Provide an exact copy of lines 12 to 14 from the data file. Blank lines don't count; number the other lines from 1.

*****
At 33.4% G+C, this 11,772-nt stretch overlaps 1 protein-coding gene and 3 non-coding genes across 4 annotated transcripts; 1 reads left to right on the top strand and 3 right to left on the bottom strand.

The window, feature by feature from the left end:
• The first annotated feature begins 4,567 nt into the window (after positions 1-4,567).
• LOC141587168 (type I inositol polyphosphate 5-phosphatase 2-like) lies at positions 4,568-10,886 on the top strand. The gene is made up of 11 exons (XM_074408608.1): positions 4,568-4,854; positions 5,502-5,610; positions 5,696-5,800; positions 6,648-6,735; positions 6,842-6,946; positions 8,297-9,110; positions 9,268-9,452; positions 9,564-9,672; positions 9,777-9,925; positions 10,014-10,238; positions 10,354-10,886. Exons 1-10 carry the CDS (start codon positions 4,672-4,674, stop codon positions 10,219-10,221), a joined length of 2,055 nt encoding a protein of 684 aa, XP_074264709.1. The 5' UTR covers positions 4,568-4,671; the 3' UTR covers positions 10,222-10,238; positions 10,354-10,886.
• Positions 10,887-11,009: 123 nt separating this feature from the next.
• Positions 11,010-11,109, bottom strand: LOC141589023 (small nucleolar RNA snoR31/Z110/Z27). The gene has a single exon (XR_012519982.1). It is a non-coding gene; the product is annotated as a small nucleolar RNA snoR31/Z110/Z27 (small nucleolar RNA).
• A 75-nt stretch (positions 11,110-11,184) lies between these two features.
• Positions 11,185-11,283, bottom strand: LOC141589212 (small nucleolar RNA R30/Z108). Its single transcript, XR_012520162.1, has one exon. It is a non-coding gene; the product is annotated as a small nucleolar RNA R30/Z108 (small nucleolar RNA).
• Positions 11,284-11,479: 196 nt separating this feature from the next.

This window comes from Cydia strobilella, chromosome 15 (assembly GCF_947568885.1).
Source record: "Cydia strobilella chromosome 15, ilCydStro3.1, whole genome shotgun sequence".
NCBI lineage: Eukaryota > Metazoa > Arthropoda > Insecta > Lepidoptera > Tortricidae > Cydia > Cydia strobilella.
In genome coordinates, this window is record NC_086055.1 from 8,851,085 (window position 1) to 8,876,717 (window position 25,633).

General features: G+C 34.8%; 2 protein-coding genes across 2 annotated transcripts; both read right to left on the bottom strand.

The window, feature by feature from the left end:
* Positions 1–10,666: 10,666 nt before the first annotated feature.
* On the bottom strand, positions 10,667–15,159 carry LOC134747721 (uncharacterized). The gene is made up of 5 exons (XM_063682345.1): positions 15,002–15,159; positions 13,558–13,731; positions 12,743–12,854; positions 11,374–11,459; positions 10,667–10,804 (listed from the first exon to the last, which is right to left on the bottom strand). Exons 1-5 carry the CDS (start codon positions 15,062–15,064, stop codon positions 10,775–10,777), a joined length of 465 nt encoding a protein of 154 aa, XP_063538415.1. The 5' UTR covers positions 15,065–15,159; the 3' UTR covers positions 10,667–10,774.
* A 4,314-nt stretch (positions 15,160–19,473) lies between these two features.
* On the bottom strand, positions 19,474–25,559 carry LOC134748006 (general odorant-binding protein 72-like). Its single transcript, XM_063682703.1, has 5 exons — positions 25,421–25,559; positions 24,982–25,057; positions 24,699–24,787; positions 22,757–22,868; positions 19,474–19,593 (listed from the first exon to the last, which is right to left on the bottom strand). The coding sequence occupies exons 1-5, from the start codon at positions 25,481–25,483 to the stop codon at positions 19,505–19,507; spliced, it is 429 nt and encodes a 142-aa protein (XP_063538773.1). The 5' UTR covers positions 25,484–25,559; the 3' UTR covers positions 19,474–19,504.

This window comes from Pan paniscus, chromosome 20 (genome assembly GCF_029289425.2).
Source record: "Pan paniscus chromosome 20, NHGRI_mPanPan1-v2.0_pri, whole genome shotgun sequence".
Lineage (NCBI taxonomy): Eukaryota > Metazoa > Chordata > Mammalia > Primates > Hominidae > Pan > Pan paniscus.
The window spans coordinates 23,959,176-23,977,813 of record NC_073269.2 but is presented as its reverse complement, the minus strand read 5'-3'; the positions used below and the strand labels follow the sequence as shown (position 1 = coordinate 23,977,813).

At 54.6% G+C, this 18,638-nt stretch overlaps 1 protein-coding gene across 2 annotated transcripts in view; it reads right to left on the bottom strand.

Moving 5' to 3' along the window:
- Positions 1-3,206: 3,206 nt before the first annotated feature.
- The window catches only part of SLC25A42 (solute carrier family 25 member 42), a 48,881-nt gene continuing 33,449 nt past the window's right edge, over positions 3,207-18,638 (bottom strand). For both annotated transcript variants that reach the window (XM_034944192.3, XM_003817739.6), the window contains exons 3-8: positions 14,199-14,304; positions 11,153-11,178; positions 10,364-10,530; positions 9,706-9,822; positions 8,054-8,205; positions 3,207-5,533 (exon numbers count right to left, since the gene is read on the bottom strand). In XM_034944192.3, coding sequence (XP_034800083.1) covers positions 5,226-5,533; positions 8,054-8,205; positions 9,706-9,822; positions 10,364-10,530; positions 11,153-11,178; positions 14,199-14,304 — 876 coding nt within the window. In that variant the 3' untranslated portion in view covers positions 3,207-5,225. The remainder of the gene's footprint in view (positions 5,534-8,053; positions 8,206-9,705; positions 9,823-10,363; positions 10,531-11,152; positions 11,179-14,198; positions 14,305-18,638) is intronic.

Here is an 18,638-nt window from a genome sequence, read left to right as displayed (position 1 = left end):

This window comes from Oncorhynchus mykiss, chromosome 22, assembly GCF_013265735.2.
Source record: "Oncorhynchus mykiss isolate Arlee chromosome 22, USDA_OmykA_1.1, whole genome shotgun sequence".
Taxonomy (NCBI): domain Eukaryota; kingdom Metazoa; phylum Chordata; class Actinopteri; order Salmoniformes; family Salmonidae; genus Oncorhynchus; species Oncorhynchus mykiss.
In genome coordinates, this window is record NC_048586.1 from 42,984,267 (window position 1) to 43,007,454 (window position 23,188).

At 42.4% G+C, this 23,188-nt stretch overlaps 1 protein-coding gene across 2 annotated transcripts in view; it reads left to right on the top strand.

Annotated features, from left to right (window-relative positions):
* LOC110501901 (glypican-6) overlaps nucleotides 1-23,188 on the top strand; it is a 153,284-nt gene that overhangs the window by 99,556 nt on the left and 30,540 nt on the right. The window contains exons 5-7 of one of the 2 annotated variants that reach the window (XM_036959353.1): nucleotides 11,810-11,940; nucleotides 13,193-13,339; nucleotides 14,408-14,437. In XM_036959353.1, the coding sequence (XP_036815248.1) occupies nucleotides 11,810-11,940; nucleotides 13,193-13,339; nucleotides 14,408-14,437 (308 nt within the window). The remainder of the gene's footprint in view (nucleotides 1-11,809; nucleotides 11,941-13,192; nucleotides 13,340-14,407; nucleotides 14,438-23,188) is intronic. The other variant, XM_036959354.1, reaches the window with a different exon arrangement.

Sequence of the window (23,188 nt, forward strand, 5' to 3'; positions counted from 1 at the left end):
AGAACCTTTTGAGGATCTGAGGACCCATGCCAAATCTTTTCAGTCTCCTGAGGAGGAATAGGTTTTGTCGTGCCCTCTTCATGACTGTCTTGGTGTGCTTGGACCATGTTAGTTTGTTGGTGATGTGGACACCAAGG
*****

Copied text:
NCBI lineage: Eukaryota > Metazoa > Arthropoda > Insecta > Lepidoptera > Tortricidae > Cydia > Cydia strobilella.
In genome coordinates, this window is record NC_086055.1 from 8,851,085 (window position 1) to 8,876,717 (window position 25,633).

General features: G+C 34.8%; 2 protein-coding genes across 2 annotated transcripts; both read right to left on the bottom strand.